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SEC v. All Know Holdings Ltd, et al., Case No. 11 CV 8605 (N.D. Ill, filed December 5, 2011)

On December 15, 2011, the Securities and Exchange Commission announced that it filed new charges in its pending insider trading case against four Chinese citizens and a Chinese-based entity. On December 5, 2011, the SEC charged the defendants with insider trading after they reaped millions in profits by trading in advance of a publicly announced merger between London-based Pearson plc and Beijing-based Global Education and Technology Group, Ltd. The SEC’s amended complaint names new defendants Yonghui Zhang and Xuechu Yang along with the previously charged defendants Sha Chen, Song Li, Lili Wang, Zhi Yao, and All Know Holdings Ltd. The Court entered an emergency order freezing the assets of Yang and Zhang and continued the temporary restraining order freezing the assets of the previously charged defendants.

The SEC’s amended complaint alleges that the defendants purchased American Depository Shares (ADS) of Global Education in the two weeks leading up to a November 21 public announcement of a planned merger between the two education companies. Some of the defendants’ brokerage accounts were dormant until they bet heavily on Global Education shares, and some of the purchases made either equaled or exceeded the stated annual income of that trader. After the agreement was announced, they immediately began selling some of their Global Education shares. Their illicit gains totaled more than $2.8 million.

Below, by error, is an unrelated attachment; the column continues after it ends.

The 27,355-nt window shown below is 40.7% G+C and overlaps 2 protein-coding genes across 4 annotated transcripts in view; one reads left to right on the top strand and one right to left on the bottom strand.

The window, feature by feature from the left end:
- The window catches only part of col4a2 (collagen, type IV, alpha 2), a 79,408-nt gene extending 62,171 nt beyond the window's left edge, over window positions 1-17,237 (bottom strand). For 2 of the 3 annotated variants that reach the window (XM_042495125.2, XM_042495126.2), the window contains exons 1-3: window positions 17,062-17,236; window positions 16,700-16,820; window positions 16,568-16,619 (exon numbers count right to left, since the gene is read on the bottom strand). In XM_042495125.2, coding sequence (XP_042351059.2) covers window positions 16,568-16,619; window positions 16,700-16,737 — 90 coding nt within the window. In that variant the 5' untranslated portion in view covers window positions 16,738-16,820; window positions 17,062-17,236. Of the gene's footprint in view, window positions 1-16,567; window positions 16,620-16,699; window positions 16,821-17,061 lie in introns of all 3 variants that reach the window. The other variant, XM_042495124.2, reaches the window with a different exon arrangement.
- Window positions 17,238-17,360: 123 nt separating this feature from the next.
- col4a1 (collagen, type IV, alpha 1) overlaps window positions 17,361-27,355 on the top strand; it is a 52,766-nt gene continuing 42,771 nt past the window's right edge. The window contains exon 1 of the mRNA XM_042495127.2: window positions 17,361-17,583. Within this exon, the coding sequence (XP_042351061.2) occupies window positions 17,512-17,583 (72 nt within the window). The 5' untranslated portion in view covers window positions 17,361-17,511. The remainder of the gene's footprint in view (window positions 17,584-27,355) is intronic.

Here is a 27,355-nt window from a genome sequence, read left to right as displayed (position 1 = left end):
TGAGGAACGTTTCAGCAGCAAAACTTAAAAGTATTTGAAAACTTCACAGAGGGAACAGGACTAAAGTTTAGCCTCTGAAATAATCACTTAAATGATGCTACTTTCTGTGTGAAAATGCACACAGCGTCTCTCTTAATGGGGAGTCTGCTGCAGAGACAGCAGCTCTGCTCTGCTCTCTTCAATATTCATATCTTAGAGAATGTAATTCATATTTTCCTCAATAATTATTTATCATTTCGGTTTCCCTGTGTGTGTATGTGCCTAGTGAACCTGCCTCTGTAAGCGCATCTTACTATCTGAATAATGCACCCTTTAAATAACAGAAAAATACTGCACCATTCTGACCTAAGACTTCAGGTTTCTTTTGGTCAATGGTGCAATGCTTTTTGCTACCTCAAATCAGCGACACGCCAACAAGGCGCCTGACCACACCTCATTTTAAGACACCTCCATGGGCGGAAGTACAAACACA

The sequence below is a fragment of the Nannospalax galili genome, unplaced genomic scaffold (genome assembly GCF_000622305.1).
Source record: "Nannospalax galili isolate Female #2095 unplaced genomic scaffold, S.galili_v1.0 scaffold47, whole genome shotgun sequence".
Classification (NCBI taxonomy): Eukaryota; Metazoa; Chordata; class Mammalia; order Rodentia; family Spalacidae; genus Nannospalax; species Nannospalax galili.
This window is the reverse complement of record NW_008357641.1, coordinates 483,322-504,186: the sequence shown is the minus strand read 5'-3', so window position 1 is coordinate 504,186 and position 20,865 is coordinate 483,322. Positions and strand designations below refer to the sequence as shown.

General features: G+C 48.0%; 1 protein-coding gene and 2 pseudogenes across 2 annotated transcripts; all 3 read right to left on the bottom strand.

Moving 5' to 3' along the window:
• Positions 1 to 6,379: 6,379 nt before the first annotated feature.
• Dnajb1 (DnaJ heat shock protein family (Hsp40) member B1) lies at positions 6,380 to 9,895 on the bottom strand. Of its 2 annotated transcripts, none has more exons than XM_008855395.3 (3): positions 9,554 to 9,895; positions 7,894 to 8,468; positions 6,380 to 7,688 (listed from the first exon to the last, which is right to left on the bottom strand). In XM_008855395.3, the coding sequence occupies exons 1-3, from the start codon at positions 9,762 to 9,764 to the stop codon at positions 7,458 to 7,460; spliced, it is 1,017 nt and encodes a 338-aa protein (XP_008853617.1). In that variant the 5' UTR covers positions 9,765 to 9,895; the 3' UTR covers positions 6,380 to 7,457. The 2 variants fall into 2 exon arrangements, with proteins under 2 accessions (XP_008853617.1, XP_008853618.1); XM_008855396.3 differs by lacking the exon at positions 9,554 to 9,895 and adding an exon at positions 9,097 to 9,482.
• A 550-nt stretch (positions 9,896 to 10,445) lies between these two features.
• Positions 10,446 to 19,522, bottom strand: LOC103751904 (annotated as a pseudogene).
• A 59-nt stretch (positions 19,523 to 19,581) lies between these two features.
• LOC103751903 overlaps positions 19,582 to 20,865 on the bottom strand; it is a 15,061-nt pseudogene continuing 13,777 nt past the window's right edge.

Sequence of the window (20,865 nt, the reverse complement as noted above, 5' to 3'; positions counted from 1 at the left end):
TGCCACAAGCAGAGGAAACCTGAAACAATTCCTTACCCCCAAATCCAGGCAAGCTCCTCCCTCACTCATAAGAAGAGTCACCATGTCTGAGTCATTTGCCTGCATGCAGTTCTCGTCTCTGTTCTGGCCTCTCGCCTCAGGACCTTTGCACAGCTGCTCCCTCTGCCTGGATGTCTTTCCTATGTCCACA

According to the SEC’s amended complaint, filed in the U.S. District Court in Chicago, Pearson and Global Education each announced before trading began on November 21 that Pearson agreed to acquire all of Global Education’s outstanding stock for $294 million ($11.006 per share traded in the U.S.). Global Education’s stock price increased 97 percent that day, from $5.37 to $10.60.

The SEC alleges that the defendants made their purchases of Global Education’s shares while in possession of material, non-public information about the merger. Yonghui Zhang, a Global Education employee and brother of David Zhang, CEO of Global Education, purchased Global Education shares the last trading day before the merger announcement. Yang engaged in similarly suspicious trading in Global Education stock, which trades on NASDAQ and was typically thin.

The SEC alleges that the defendants each violated Section 10(b) of the Securities Exchange Act of 1934 and Rule 10b-5 thereunder. In addition to the asset freeze orders, the SEC seeks permanent injunctions, disgorgement of ill-gotten gains with prejudgment interest, and financial penalties against all of the defendants. The emergency court orders that the SEC obtained on December 5 and 15 on an ex parte basis freeze more than $2.8 million of defendants’ assets held in U.S. brokerage accounts and, among other things, grant expedited discovery and prohibit the defendants from destroying evidence. The investigation is continuing.

A hearing on the SEC’s motion for preliminary injunction has been set for January 3, 2011 at 9:30 a.m. in the U.S. District Court for the Northern District of Illinois, Courtroom 1719, located at 219 South Dearborn Street, Chicago, Illinois, 60604.

SEC Complaint

For further information, see Litigation Release No. 22180 (Dec. 6, 2011).




Modified: 12/15/2011